The Florida Coast Guard called on a Chatham County-based ship this week to help a boat that capsized at sea.

‘R/V Savannah,’ a boat used for research by the University of Georgia’s Skidaway Institute of Oceanography helped make a rescue on the ocean a reality.

The 92-foot-ship is a vital platform for scientists at the institute to gather data from the sea. It’s last voyage took the ship from Savannah to the Florida coast to perform a fish survey of groupers and red snappers.

But the trip took a turn around 8:30 p.m. on June 8, when the ship was called by the Coast Guard to assist with a vessel in distress just 3.5 miles away.

“We didn’t see anybody in the original location, but with our scientific computer system, it indicated that they would have been going towards the east, so I tuned my radar a little,” said Captain Raymond Sweatte who was on board the Savannah. “On the third sweep, just about, probably just a swell coming over that hull, it would come in with a faint signal.”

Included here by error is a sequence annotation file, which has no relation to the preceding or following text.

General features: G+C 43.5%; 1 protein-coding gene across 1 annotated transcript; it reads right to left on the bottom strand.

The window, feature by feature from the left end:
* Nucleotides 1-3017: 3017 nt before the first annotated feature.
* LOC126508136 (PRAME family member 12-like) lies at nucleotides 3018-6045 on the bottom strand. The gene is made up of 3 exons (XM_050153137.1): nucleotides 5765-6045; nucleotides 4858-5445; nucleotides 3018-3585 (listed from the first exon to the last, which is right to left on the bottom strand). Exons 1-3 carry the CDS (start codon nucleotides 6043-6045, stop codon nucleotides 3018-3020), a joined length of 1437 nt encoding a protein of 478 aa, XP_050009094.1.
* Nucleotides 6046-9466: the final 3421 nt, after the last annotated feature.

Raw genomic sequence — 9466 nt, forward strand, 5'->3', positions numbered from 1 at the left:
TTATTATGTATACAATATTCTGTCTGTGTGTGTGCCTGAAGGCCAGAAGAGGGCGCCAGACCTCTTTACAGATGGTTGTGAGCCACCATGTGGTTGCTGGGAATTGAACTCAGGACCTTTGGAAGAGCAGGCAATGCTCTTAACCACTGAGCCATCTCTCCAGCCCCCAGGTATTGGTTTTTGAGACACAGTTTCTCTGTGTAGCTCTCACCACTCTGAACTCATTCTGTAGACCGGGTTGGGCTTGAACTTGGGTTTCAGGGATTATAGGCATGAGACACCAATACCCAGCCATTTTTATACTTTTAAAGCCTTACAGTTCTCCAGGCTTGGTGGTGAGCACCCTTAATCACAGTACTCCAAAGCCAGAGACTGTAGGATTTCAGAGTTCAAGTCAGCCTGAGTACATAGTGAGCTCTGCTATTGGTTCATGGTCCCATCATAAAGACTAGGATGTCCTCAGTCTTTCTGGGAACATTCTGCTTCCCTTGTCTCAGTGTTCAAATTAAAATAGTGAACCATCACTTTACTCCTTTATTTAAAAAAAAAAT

The captain said he followed his instruments, knowing the men were going from a bad situation into something worse.

“They were getting closer to the Gulf Stream. Once you get in the gulf Stream, then it starts transporting you rather quickly, and it would have been a lot harder to locate them,” Sweatte explained.

But R/V Savannah did find them clinging to their overturned boat in the dark. Those fishermen, Justin DeSoto and Andy Odom, were grateful for the rescue after spending five hours in the water.

And it was rewarding for Sweatte too: “Finding these guys, it made it probably my best day on the water, of being the captain on the boat.”